I am building a professional development course for my school district and have included the usual information about copyright and fair use. All that I am missing is the obligatory horror story about some poor educator who violated copyright/fair use and was made to suffer in some way.
So far, Google has not been my friend.
So... Does anyone have a story for me?
I just did a search on words like "School sued over copyright", etc. And there don't seem to be many cases, at least that make the news. Even on those cases, the publisher does not seem to seek money damages.
I suspect that most large publishers would handle this type of matter informally by contacting the school. They just have too much to lose as they want to gain institution's long-term business, and being known as a bully (even if they are in the right) would not be good for business perhaps.
I also think that most institutions try to comply for moral reasons, especially if anyone calls them to task. Their repetition is also on the line.
If you do want to give some scare stories, look at some of the enforcement actions of the Digital Millennium when it comes to music downloads by the RIAA. Many individuals have settled for thousands of dollars. The first case to go to trial found a single mother from Minnesota liable for $220,000 for having music files in a shared folder. Search for Jammie Thomas to find more about that case.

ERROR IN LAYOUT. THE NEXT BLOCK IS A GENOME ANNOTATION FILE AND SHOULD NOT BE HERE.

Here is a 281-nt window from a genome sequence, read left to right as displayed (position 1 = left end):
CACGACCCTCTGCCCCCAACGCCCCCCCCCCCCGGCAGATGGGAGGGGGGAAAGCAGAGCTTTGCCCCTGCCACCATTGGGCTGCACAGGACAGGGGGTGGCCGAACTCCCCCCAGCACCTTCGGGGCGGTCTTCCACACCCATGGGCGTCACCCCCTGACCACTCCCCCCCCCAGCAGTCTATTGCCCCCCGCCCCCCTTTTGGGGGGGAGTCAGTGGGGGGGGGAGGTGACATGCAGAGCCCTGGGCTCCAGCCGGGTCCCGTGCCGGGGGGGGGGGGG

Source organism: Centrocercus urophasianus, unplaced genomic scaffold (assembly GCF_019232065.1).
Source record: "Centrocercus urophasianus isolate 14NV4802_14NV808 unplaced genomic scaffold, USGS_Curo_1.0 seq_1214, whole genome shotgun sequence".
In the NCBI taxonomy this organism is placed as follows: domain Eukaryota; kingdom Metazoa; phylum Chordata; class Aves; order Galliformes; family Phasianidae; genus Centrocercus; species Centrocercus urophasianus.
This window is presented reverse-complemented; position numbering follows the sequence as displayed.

The Jammie Thomas tip is something I should have thought of. Doh!
This looks promising, too - http://lawprofessors.typepad.com/law_librarian_blog/2008/04/georgia-state-s.html. It seems to be a flagrant example of copyright/fair use, but I will have to read more.
Here was a discussion started by A.T. Wyatt, Publishers sue Georgia Tech over Copyright Infringement.
Two McLean High School students have launched a court challenge against a California company hired by their school to catch cheaters, claiming the anti-plagiarism service violates copyright laws.
The lawsuit, filed this week in U.S. District Court in Alexandria, seeks $900,000 in damages from the for-profit service known as Turnitin. The service seeks to root out cheaters by comparing student term papers and essays against a database of more than 22 million student papers as well as online sources and electronic archives of journals. In the process, the student papers are added to the database.